Madison - St. Clair Record

Monday, February 17, 2020

BNSF seeks transfer of former employees' suit to Chicago

By Bethany Krajelis | Jan 24, 2013

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A railroad company facing an asbestos-related lawsuit from four of its former employers has asked a federal judge to transfer the matter to Chicago.

Wavie Cole, Francisco Ruiz, Carl Canada and Cleophas Eckford brought their complaint in November in the U.S. District Court for the Southern District of Illinois, claiming they developed respiratory problems as a result of BNSF Railway Co.’s alleged negligence.

The former railroad workers’ suit makes claims under the Federal Employers’ Liability Act and seeks a total of $10 million from the company, which last week filed an answer to the complaint and a motion to transfer the suit to the federal court in Chicago.

To bolster support for its transfer request, BSNF points out in its motion that all four plaintiffs worked their entire careers with the company in the Chicago area and as such, that is where the alleged injury occurred.

In addition, the railroad company notes that its Illinois headquarters is located in Chicago, which is home to some of the witnesses it plans to call at trial.

Those witnesses –former supervisors and co-workers of the plaintiffs -- “would be inconvenienced if they were required to travel to East St. Louis or Benton, Illinois for depositions or trial,” the company asserts.

BNSF also asserts that since FELA actions can be brought in federal court in the district in which the alleged injury occurred or where the defendant resides or does business, the federal court in Chicago would be the most appropriate forum.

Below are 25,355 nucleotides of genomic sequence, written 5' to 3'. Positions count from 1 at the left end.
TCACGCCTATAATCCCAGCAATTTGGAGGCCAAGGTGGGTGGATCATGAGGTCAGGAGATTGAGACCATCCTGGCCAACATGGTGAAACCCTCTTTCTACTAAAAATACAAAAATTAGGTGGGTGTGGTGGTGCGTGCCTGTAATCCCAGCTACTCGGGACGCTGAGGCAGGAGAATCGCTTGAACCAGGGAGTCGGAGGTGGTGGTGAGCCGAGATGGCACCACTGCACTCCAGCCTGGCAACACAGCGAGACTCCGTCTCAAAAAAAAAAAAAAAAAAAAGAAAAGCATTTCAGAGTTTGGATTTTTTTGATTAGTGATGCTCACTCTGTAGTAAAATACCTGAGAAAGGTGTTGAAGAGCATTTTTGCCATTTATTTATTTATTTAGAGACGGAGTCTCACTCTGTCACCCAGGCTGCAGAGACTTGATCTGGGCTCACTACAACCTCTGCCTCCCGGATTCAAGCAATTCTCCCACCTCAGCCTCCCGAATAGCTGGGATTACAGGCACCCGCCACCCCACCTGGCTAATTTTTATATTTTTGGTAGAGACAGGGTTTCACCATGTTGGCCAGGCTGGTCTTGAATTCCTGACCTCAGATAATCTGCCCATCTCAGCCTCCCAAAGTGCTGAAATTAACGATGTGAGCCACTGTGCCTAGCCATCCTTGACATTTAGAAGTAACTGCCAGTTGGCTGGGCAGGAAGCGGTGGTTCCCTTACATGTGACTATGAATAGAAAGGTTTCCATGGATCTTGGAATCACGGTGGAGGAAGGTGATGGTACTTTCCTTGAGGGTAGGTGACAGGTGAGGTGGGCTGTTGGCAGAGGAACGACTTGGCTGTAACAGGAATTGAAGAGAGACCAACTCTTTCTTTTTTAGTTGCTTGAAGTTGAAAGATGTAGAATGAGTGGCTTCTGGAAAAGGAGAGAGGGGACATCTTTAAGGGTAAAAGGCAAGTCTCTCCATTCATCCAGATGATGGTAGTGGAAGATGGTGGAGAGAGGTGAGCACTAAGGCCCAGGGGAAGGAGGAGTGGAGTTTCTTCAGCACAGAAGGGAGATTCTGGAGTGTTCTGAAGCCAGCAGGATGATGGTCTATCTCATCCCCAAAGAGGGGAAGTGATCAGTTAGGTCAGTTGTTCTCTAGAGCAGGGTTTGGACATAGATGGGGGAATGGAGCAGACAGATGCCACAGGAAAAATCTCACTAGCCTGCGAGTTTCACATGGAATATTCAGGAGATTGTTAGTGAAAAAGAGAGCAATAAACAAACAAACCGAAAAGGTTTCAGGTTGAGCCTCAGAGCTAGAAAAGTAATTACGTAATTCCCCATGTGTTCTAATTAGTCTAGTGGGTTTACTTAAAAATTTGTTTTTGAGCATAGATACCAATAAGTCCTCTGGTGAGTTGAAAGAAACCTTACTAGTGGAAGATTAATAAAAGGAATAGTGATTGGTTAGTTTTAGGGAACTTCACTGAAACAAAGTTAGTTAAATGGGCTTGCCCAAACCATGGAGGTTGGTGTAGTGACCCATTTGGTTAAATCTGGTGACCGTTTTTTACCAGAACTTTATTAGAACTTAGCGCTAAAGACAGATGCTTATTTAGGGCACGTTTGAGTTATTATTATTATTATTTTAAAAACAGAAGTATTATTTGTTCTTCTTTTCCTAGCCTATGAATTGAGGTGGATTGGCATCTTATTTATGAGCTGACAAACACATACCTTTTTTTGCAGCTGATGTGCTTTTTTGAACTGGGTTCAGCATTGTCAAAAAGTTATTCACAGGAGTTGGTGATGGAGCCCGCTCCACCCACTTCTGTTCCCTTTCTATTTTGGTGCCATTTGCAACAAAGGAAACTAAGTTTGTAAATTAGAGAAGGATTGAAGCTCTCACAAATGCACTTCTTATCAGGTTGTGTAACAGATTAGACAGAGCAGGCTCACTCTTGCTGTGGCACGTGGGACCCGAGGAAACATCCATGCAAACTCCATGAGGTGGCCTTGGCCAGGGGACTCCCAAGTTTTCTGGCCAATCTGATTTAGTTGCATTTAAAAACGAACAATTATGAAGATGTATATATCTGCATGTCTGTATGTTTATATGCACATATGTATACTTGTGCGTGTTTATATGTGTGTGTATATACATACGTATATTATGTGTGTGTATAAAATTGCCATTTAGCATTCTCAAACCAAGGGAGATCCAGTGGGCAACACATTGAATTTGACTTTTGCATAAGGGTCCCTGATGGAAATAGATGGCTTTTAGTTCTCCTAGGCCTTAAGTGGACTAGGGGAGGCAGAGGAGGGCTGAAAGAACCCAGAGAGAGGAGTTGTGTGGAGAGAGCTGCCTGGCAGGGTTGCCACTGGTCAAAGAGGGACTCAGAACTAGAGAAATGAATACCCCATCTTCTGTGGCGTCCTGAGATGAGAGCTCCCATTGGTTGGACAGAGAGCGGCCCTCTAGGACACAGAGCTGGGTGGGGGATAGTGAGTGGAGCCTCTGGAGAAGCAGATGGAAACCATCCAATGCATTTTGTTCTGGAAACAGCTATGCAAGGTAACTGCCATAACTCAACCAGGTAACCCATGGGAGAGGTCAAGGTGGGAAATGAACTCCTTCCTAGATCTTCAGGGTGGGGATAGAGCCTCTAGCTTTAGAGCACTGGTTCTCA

As of early Thursday afternoon, a ruling on the company’s motion to transfer had not yet been handed down.

In their suit, each of the plaintiffs claimed that his duties for the railroad company exposed him “to toxic substances including asbestos, diesel exhaust, environmental tobacco smoke, welding fumes, silica, and other toxic dusts, gases and fumes which caused him to suffer permanent injuries to his lungs in the nature of asbestosis and other respiratory disease.”

The complaint includes four FELA counts — one for each plaintiff – and asserts that BNSF failed to provide them with a reasonably safe work place or warn them of the hazardous nature of asbestos and other toxic substances.

Under FELA, railroad workers who are not covered by regular workers’ compensation laws are able to sue companies over their injury claims. FELA allows monetary payouts for pain and suffering, decided by juries based on comparative negligence rather than pursuant to a pre-determined benefits schedule under workers' compensation.

BNSF’s negligence, the suit asserts, caused “in whole or in part” the plaintiffs to develop asbestosis and other respiratory diseases.

The railroad company, however, disagrees.

In its answer to the complaint, BNSF offered 16 affirmative defenses to the plaintiffs’ claims, the first of which is that the former workers failed to state a claim upon which relief can be granted.

The company also claims that if the plaintiffs sustained the injuries they allege in their complaint, they “were proximately caused, in whole or in part, by the carelessness or negligence of plaintiff.”

Among other defenses, BNSF asserts that some or all of the claims are barred by the three-year period of statute of limitations under FELA.

According to the November complaint, Cole was employed by BNSF from 1977 to 2010, Ruiz from 1974 and 2009, Canada from 1973 to 2006 and Eckford from 1972 and 1999.

St. Louis attorneys William Brasher and Ralph Godsy, both of Boyle Brasher, submitted BNSF’s answer to the complaint and motion to dismiss. Belleville attorney William Gavin filed the suit on behalf of the plaintiffs.

Court records show that U.S. District Judge G. Patrick Murphy is presiding over the matter and that it could go to trial by January 2014.

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BNSF RailwayBoyle Brasher